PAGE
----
• Investigating the Perceptions and Barriers to Implementation of a Nurse-Driven Protocol

      Carlisle, Heather; Boisselle, Zachary; Bartlett, Courtney; DeBoe, Joseph (The University of Arizona., 2020)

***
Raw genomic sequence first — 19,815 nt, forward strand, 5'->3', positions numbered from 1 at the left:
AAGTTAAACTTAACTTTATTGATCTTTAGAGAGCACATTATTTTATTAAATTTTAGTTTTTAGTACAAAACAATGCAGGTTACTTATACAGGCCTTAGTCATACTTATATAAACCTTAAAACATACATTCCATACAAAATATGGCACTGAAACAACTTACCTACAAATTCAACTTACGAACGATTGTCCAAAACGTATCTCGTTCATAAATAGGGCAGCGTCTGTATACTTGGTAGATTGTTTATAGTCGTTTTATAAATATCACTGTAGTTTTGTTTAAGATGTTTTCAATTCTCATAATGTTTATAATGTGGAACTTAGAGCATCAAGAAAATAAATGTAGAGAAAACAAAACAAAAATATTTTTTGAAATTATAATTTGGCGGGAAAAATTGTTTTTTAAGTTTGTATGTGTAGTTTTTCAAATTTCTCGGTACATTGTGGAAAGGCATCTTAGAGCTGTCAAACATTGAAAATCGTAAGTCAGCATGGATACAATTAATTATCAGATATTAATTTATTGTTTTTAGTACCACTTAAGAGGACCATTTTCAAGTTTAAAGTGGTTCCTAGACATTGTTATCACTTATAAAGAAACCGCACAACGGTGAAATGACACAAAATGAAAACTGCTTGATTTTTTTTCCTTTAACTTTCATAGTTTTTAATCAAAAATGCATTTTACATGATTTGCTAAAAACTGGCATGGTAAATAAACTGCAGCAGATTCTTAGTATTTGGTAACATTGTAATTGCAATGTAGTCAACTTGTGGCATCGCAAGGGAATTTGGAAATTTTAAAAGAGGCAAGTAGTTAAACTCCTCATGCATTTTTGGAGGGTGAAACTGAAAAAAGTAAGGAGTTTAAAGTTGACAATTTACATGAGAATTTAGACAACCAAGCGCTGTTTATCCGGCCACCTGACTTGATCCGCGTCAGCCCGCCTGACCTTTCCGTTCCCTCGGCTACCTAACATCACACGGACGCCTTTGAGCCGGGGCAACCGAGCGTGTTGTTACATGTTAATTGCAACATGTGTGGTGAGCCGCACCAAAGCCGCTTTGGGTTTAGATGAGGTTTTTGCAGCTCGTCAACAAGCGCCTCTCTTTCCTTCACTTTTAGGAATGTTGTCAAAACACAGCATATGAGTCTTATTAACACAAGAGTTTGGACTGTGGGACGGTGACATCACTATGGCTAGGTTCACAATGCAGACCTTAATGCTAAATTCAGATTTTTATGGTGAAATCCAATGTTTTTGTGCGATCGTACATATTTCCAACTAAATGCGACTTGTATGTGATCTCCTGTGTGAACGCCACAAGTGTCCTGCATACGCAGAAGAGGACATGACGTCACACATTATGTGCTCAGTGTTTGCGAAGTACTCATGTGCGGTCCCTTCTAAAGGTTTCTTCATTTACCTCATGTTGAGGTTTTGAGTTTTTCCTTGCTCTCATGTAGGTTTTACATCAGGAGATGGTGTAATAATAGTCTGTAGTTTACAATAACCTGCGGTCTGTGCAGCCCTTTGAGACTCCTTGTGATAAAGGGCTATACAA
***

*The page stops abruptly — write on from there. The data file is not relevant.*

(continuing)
Purpose: This quality improvement project evaluated the perceptions of and barriers to the HOUDINI nurse-driven indwelling urinary catheter removal protocol with telemetry nursing staff.Background: The most often cited reason for catheter acquired urinary tract infection is the use of an indwelling urinary catheter. Insertion of such devices can cause non-infectious damage such as urethral strictures, nonbacterial urethral inflammation, and urinary infections. Catheter acquired urinary infections can progress to more complicated infectious processes such as pyelonephritis and sepsis, resulting in further complications including prolonged hospitalization, patient discomfort, and even death. Evidence-based preventative guidelines provide a standard that facilities can follow to reduce the incidence of urinary tract infections within their facilities. These guidelines help ensure timely removal of an indwelling urinary catheter once there is no longer justification for its use. These guidelines encourage site-specific development of protocols to allow for nurse-directed removal of unnecessary catheters as part of a comprehensive strategy to improve patient outcomes. Methodology: This quality improvement project utilized an informational session and post-session survey to introduce the HOUDINI protocol to participants. The project informed and then assessed potential for a change in practice with nurses working within the telemetry unit at Verde Valley Medical Center in Cottonwood, Arizona. The project was informed by Kurt Lewin’s change model and implementation of the intervention was organized using the Institute for Healthcare Improvement’s Plan Do Study Act model. Nurses were surveyed using a twelve-point questionnaire to assess their perceptions of the presented nurse-driven protocol and any barriers that might impede the protocol’s implementation. Results: This project successfully introduced eleven participants to the HOUDINI protocol on the telemetry unit. Overall, the participants viewed the use of a nurse-driven protocol in a positive light. Interestingly, the results also extracted an unfavorable view about facility support toward nurse autonomy, potentially hindering the use of a nurse-driven protocol within the unit surveyed. Conclusion: Further investigation is warranted to identify whether the findings regarding nurse autonomy are widespread among staff before the implementation of a nurse-driven protocol can be considered.